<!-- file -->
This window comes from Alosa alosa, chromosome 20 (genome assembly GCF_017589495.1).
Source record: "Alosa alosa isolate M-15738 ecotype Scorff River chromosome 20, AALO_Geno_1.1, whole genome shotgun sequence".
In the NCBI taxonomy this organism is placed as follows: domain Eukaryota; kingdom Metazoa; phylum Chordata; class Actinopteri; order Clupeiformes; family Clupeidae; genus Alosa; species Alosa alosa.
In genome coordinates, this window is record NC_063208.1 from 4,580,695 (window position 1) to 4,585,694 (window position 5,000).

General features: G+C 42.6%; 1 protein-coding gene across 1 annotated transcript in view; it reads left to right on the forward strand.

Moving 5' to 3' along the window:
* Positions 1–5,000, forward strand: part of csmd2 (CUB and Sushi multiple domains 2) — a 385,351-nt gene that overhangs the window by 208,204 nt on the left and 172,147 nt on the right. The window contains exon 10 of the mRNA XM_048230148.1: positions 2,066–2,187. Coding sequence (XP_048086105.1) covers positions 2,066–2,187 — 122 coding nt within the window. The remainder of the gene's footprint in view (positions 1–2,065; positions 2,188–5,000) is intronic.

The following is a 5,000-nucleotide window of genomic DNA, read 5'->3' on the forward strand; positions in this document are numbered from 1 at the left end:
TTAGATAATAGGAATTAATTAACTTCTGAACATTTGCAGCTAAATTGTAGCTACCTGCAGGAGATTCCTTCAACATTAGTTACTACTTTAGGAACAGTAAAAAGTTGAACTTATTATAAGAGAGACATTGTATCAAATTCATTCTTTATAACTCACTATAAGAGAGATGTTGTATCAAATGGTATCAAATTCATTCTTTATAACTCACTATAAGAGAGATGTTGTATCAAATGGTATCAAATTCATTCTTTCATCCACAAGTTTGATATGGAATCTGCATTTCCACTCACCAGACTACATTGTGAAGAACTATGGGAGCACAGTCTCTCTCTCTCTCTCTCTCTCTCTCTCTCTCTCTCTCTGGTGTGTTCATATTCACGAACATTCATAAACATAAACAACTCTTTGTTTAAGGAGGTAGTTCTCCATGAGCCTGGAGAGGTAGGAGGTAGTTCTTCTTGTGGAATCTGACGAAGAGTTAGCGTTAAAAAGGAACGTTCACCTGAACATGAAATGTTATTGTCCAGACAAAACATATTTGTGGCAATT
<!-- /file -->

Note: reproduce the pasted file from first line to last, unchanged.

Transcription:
This window comes from Alosa alosa, chromosome 20 (genome assembly GCF_017589495.1).
Source record: "Alosa alosa isolate M-15738 ecotype Scorff River chromosome 20, AALO_Geno_1.1, whole genome shotgun sequence".
In the NCBI taxonomy this organism is placed as follows: domain Eukaryota; kingdom Metazoa; phylum Chordata; class Actinopteri; order Clupeiformes; family Clupeidae; genus Alosa; species Alosa alosa.
In genome coordinates, this window is record NC_063208.1 from 4,580,695 (window position 1) to 4,585,694 (window position 5,000).

General features: G+C 42.6%; 1 protein-coding gene across 1 annotated transcript in view; it reads left to right on the forward strand.

Moving 5' to 3' along the window:
* Positions 1–5,000, forward strand: part of csmd2 (CUB and Sushi multiple domains 2) — a 385,351-nt gene that overhangs the window by 208,204 nt on the left and 172,147 nt on the right. The window contains exon 10 of the mRNA XM_048230148.1: positions 2,066–2,187. Coding sequence (XP_048086105.1) covers positions 2,066–2,187 — 122 coding nt within the window. The remainder of the gene's footprint in view (positions 1–2,065; positions 2,188–5,000) is intronic.

The following is a 5,000-nucleotide window of genomic DNA, read 5'->3' on the forward strand; positions in this document are numbered from 1 at the left end:
TTAGATAATAGGAATTAATTAACTTCTGAACATTTGCAGCTAAATTGTAGCTACCTGCAGGAGATTCCTTCAACATTAGTTACTACTTTAGGAACAGTAAAAAGTTGAACTTATTATAAGAGAGACATTGTATCAAATTCATTCTTTATAACTCACTATAAGAGAGATGTTGTATCAAATGGTATCAAATTCATTCTTTATAACTCACTATAAGAGAGATGTTGTATCAAATGGTATCAAATTCATTCTTTCATCCACAAGTTTGATATGGAATCTGCATTTCCACTCACCAGACTACATTGTGAAGAACTATGGGAGCACAGTCTCTCTCTCTCTCTCTCTCTCTCTCTCTCTCTCTCTCTGGTGTGTTCATATTCACGAACATTCATAAACATAAACAACTCTTTGTTTAAGGAGGTAGTTCTCCATGAGCCTGGAGAGGTAGGAGGTAGTTCTTCTTGTGGAATCTGACGAAGAGTTAGCGTTAAAAAGGAACGTTCACCTGAACATGAAATGTTATTGTCCAGACAAAACATATTTGTGGCAATT